Japan is “in the dark” as to why South Korea has downgraded Tokyo’s trading status, its trade minister said Tuesday, amid an intensifying trade war between the two neighbors and US allies.
South Korea on Monday created a new category of trading status for Japan, with Trade Minister Sung Yun-mo saying it was “hard to work closely with a country that frequently violates the basic rules.”
South Korea’s list of trade partners was divided into two groups, those who are members of the world’s top four export control agreements and those who are not.
But Seoul said Monday it had created a new category for countries that had signed the four pacts “but operate an export control system that violates international norms.”
Japan is the only country in the new category.
The move left officials in Tokyo bemused.
“After watching the South Korean press conference, we remain completely in the dark as to the grounds on which it claims that Japan’s export control system fails to comply with (international) principles,” tweeted Trade Minister Hiroshige Seko on Tuesday.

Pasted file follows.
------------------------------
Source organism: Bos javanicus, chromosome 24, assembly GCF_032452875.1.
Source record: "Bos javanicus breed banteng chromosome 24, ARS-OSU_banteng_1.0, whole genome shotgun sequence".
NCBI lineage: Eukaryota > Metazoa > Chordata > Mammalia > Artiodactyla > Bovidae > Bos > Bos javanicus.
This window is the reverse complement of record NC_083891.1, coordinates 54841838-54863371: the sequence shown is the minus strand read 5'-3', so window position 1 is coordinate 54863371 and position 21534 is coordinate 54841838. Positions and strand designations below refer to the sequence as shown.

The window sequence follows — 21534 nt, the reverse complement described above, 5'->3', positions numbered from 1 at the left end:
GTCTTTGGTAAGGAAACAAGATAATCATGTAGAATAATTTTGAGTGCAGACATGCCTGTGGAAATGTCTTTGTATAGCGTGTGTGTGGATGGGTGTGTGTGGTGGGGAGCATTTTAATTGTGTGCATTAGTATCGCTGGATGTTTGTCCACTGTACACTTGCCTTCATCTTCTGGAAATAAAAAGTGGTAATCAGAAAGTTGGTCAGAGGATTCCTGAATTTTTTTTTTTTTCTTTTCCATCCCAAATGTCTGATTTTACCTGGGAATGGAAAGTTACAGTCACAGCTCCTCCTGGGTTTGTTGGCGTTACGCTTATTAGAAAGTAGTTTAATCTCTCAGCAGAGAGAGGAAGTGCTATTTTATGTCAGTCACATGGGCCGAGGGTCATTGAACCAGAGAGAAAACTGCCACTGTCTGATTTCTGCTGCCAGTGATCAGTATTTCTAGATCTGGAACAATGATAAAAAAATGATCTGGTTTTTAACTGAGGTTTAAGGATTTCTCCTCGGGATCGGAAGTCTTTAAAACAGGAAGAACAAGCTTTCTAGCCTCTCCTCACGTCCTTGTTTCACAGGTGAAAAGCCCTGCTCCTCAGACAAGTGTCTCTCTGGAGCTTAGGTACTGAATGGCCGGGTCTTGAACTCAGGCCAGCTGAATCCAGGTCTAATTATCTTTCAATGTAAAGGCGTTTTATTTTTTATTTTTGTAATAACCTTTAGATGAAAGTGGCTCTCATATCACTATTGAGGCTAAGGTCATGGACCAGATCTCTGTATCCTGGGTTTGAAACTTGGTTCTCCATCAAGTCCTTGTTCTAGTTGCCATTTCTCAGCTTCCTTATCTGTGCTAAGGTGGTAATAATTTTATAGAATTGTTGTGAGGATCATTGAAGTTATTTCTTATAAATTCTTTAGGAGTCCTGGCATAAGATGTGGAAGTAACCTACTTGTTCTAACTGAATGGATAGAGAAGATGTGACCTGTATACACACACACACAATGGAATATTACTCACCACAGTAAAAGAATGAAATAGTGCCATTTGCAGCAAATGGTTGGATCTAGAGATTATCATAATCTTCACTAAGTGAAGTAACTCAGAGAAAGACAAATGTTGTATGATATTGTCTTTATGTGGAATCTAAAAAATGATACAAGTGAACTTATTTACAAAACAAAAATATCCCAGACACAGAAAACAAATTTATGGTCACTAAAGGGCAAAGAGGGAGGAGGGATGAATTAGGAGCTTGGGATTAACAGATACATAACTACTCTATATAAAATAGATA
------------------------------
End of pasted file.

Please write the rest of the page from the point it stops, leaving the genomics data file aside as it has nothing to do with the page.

Monday’s move is the latest in a series of tit-for-tat measures between the two neighbors.
On July 4, Japan tightened its rules on awarding official export permits for South Korea, meaning that screening applications could take up to 90 days.
Japan has also announced it will remove South Korea from a list of favored export partners from August 28.
South Korea quickly fired back, rescinding Japan’s favored export partner status and saying it would also review a military information agreement.
The dispute has raised concerns over the potential implications for their security cooperation in the face of North Korean missile tests, and the possible impact on global supply chains.
Despite mutual criticism over policies linked to wartime history, both Japan and South Korea insist these measures have been introduced on national security grounds.
South Korea is the fifth-largest importer of Japanese goods, while petroleum products, iron and steel products, and electrical machinery including semiconductors are the major South Korean imports to Japan, according to finance ministry trade data.
“Although the de-listing does not come as a surprise, it nevertheless illustrates that the bilateral tensions between Japan and South Korea show no sign of abating,” said Tobias Harris, an expert at Teneo consultants, in a note on Tuesday.